National is not ruling out further tax changes that could affect the property market, although Prime Minister John Key says he is happy with the structure of the tax system following changes made in the 2010 Budget, and actions such as the removal of gift duty earlier this year.
Asked on National Radio this morning whether altering depreciation rules on buildings - which National says is taking NZ$800 million out of the property sector a year - was as far as National thought it needed to go, Key replied:
"Well, you never say never of course in politics - for the most part you don't - but actually I think we've tightened that sector up a lot and we're doing well there. If you go back to what we've done with the tax system, we have heavily reduced the bureacracy and compliance - we were able to get rid of gift duty."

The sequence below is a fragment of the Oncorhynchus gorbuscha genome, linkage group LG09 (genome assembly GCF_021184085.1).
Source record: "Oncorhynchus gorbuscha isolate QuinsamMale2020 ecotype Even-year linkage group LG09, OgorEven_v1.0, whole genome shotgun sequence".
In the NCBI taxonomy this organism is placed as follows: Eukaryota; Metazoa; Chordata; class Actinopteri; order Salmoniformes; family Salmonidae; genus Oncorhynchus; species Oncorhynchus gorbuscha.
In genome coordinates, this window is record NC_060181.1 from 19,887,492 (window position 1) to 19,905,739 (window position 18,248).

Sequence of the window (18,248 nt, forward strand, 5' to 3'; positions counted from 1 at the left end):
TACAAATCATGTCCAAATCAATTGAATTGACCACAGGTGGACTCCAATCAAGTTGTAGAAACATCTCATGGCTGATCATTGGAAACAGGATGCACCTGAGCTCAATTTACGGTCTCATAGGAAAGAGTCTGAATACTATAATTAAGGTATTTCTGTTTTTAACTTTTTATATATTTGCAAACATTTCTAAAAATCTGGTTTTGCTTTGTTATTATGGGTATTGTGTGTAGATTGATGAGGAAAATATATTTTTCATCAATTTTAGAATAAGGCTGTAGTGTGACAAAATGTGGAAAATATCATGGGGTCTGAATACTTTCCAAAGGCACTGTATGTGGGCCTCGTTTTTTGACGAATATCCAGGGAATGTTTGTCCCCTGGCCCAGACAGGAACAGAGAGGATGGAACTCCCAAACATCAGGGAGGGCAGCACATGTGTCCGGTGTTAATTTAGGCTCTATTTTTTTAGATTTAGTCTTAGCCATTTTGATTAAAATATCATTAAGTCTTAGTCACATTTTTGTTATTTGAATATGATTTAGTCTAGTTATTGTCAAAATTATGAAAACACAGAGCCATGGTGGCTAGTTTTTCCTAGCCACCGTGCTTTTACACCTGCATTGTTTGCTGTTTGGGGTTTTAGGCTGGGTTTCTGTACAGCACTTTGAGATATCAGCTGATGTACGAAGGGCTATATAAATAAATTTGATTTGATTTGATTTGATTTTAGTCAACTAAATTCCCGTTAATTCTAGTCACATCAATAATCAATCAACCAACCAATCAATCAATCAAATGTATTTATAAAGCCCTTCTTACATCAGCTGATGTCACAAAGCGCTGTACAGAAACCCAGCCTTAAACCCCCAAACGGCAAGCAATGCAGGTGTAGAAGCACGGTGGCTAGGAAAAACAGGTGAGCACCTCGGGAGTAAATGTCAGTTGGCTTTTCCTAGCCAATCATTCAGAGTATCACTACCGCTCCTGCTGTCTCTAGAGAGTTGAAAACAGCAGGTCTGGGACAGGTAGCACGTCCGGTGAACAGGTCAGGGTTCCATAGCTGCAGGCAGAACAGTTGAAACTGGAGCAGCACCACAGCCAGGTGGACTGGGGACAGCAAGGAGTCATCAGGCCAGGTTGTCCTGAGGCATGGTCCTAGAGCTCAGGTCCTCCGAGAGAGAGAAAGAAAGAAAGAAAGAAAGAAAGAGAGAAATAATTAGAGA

"Gift duty was a tax that raised us just under NZ$2 million a year, and cost the country about NZ$70 million to comply with," Key said.
"We look at the tax system as genuinely a mechanism for incentivising business and investment as opposed to something which ultimately carries a deadweight cost and a compliance cost. We're very happy with the structure we've got," he said.
Treasury is still considering a policy to index interest payments for inflation - a move which would hit property investors who write off mortgage interest payments against their taxable incomes. If enacted, the indexation rules would mean investors could only write off the real interest rate (once it has been adjusted for inflation), rather than the real rate - a move that mean they had to write off less against their income if there was inflation.
Key was not asked about this policy this morning, but Finance Minister Bill English discussed this as an option several months ago.
(Updates with link to previous article)